In Athens, UGA’s Center for Vaccines and Immunology (CVI) , led by GRA Eminent Scholar Ted Ross, has been a fast-rising star in basic and translational research since its founding in 2015.
In October 2019, NIH announced it was awarding grants to the center to advance work on a universal flu vaccine – funding that could reach up to $130 million, making it the largest research award in UGA’s history.
An hour's drive to the south, in Atlanta, the Emory Vaccine Center (EVC) is regarded as the largest university-based vaccine research enterprise in the world.
Founded in 1996 by GRA Eminent Scholar Rafi Ahmed – who continues to serve as the center’s director – EVC has brought in more than $1.2 billion in research funding. The center also has an impressive portfolio of discoveries.
Ross and Ahmed joined GRA’s Board of Trustees meeting in September 2020 to discuss the COVID-19 pandemic and how their centers are fighting the disease. Here’s a synopsis of their remarks and answers to questions.
Rafi Ahmed: We sometimes forget why COVID is spreading so much. The answer is very simple: We’re all immunologically naive. Our bodies don’t have any pre-existing immunity. When that happens, that’s when we’re most susceptible.
Within a couple of months of the start of the pandemic, the Emory Vaccine Center identified antibody responses in COVID-19 patients. We discovered that infected patients quickly make neutralizing antibodies [to COVID-19]. And we also defined what target on the viral protein they were recognizing.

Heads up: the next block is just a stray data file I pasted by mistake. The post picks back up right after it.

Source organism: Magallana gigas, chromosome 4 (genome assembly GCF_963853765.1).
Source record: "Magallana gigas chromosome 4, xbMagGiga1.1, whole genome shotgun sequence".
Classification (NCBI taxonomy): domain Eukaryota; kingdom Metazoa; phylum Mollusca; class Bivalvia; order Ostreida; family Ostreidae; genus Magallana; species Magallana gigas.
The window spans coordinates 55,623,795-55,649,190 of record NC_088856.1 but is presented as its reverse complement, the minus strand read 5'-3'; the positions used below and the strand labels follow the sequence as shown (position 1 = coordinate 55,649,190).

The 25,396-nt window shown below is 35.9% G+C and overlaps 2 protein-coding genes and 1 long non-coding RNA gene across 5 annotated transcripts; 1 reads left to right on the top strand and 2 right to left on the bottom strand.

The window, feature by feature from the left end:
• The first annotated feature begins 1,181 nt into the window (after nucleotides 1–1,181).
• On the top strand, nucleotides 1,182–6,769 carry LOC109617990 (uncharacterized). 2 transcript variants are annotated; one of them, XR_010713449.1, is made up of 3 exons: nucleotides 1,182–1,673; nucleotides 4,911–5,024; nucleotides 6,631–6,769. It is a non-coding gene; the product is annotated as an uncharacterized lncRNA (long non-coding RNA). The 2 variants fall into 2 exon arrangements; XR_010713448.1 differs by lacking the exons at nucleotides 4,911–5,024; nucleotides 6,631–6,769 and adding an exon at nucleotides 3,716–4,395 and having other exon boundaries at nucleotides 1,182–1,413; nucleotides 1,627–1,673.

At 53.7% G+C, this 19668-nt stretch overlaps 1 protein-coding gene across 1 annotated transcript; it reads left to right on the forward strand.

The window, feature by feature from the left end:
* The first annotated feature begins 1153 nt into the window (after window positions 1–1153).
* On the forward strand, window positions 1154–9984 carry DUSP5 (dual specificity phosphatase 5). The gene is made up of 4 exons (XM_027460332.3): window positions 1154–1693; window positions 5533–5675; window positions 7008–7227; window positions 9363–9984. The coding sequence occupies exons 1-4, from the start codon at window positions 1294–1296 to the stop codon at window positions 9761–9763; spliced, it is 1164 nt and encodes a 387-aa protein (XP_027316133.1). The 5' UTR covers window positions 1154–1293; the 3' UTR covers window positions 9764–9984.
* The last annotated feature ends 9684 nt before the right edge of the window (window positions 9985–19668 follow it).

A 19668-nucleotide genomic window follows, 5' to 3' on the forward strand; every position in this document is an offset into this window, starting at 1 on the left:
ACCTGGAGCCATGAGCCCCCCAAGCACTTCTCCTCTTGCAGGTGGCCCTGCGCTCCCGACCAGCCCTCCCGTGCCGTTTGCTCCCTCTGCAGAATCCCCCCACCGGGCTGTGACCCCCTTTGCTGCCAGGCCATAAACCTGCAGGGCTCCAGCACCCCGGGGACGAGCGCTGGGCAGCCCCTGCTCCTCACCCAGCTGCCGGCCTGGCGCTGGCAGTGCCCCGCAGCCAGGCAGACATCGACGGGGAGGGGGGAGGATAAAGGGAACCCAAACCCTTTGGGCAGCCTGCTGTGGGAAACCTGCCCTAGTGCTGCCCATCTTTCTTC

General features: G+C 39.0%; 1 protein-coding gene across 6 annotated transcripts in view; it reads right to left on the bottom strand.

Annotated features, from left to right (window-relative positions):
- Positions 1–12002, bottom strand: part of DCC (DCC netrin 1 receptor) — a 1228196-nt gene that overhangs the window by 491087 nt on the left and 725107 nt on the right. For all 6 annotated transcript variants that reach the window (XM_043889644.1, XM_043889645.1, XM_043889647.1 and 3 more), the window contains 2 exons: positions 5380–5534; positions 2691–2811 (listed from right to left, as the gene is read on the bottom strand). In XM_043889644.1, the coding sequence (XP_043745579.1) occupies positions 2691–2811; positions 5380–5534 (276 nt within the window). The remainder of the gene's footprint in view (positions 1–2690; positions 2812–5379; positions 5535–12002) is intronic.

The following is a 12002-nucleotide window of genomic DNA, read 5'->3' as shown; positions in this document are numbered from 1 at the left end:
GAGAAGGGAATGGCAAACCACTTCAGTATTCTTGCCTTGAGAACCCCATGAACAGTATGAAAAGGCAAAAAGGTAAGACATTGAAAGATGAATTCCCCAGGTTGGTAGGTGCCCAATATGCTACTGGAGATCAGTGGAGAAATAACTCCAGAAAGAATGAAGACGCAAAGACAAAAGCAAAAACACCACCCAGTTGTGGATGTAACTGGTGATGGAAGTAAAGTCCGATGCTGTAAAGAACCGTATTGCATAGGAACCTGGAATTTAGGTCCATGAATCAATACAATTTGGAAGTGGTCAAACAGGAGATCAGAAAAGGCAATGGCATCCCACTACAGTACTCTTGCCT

Based on that, they developed a sensitive and highly specific diagnostic test that would identify people making antibodies after COVID-19. It was very quickly picked up by Emory Hospital, and this test has now been widely used.
In terms of vaccine trials, Nadine Raphael, who heads our Hope Clinic, and other people have been involved in a very major way for the Moderna RNA vaccine trial. This has been one of the major activities of the vaccine center.
We are also very involved in therapeutic trials, with remdesivir and plasma therapies. The Emory Vaccine Center has been very involved in diagnostics, therapeutics, vaccine clinical trials – and interesting strategies to make a COVID-19 vaccine.